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Last month we took a deep-dive into the new opportunities opening up for entrepreneurs, as more of us receive the Covid-19 vaccine and we inch closer to an economic recovery. Those are still very much in play.

However, as the situation around us continues to evolve, even more opportunities are becoming available. Here are three more savvy moves that entrepreneurs need to be cognizant of.

1. Raise growth capital in your business

A year ago, when the pandemic first hit, there was a lot of uncertainty surrounding investments.

Now, however, the situation is reversed. There is a lot of interest and money available, with stock markets near record highs and numerous multibillion dollar IPOs in the news. There are also many government programs in the U.S. and Canada pushing economic growth, which is driving investment.

The timing has never been better to raise growth capital.

In the first quarter of 2021 alone, global venture investments reached $125 billion, a 50 per cent increase quarter over quarter and a 94 per cent increase year over year. If you have a tech company, even better, as investors are looking for emerging technologies.

There are some lingering concerns with unemployment levels and access to capital, but these should dissipate once more regions lift their lockdowns and people are more readily vaccinated.

2. Ramp up your sales and business development

In the same vein, now is the perfect time to ramp up your sales and business development efforts. The Wish Group has been very opportunistic in this regard, hiring more individuals to the sales team and looking to invest in emerging technologies.

There are two key reasons why:

  • The presence of government-backed business aid programs.
  • Pent-up demand to do commerce.

As previously mentioned, governments in Canada and the U.S. have been very proactive about encouraging economic growth, even if some of it has gone a little under the radar.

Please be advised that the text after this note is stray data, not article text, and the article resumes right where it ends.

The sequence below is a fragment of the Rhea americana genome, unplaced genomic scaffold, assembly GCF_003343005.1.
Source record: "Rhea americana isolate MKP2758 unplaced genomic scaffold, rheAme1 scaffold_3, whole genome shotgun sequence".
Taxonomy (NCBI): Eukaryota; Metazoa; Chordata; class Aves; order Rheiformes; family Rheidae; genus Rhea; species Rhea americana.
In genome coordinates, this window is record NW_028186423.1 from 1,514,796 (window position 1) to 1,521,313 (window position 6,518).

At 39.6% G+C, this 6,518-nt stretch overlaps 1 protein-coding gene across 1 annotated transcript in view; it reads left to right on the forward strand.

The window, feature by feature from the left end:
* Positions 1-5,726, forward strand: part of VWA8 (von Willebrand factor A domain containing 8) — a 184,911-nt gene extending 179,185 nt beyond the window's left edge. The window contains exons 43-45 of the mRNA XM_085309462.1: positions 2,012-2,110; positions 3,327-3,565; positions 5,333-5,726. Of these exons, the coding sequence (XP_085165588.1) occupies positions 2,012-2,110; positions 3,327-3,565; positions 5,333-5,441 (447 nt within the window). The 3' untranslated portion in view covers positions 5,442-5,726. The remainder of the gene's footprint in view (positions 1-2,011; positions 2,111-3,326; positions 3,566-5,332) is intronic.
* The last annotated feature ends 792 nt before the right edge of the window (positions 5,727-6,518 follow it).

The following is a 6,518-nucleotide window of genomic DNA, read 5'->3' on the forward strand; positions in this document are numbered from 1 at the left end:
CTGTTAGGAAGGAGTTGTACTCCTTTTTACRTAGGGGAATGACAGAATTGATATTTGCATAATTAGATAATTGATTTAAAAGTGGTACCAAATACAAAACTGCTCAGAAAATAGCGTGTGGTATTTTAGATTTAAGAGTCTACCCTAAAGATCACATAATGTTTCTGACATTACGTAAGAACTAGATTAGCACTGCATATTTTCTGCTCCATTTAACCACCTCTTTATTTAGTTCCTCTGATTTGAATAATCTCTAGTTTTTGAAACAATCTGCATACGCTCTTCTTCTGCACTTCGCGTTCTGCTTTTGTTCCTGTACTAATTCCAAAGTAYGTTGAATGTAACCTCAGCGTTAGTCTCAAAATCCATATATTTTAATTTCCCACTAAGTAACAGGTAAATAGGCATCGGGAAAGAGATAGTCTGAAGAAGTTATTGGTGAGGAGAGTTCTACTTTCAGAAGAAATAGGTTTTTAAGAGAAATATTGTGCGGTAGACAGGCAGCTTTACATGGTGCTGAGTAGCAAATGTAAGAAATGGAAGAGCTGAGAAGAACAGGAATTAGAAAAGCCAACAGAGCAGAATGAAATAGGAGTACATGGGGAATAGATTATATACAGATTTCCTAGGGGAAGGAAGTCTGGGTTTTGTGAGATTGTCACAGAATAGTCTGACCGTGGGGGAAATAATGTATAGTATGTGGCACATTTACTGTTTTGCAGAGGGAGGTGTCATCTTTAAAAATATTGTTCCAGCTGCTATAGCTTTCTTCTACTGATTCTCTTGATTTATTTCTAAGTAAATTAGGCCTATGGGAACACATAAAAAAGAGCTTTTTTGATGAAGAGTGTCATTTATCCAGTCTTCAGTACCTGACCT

In Canada specifically, there is a wage subsidy for employers. Originally this was supposed to end in June, but the Canadian government has now extended the program to September. It has also committed to continuing other income support measures, which bodes well for regular Joes and entrepreneurs alike.

The other reason to ramp up sales is the pent-up demand for commerce and in-store shopping. Outside of vehicles and restaurants, experts are also anticipating a surge in demand for travel, as people return to their normal routines.

3. Reimagine the office environment

The Covid-19 pandemic shifted the dynamics of where and how we work. Many people began working from home and have since adapted to its unique rigours, so it’s safe t o say that this trend is here to stay.

Yet, the rumours of commercial real estate’s death are largely premature. There’s still plenty of room for office environments in the post-Covid world and with the right adjustments, these too can flourish. The key word here is “environment.”

When it’s deemed OK for all of us to return to the office, we’ll likely see a hybrid model – a mixture of remote and in-office work. People will want to have the option to come in. Perhaps they will spend less time in the office overall, but when there, they will be producing a different quality and type of work.

While there are many advantages to working remotely, there are still certain functions that are better suited for an in-person, office environment. For example, no matter how advanced our technology becomes, it cannot easily replicate the feel of physical contact, overhearing things and connecting with people over a real discussion. You will want to make the office environment more hospitable and leverage this need to connect.

So, what does this mean? Ideally, the office should look less like a workspace, with rows and rows of cubicles, and more like a place of community. You will need to make your office a more exciting place in which to spend time.

With fewer people in the office at any given time, you can open the space up, add more lounge furniture, and features such as a ping pong table. You should also put a renewed focus on the kitchen area as a shared space and environment for collaboration. Team members can enjoy meals together and connect with one another, but also open laptops up and discuss projects. Kitchens can be a strong centre of community life outside the office. The same can be true inside the office.

Need more? If you’re an entrepreneur with questions and concerns about navigating this economic recovery (or any other topic for that matter), I want to hear from you. Get in touch with me at

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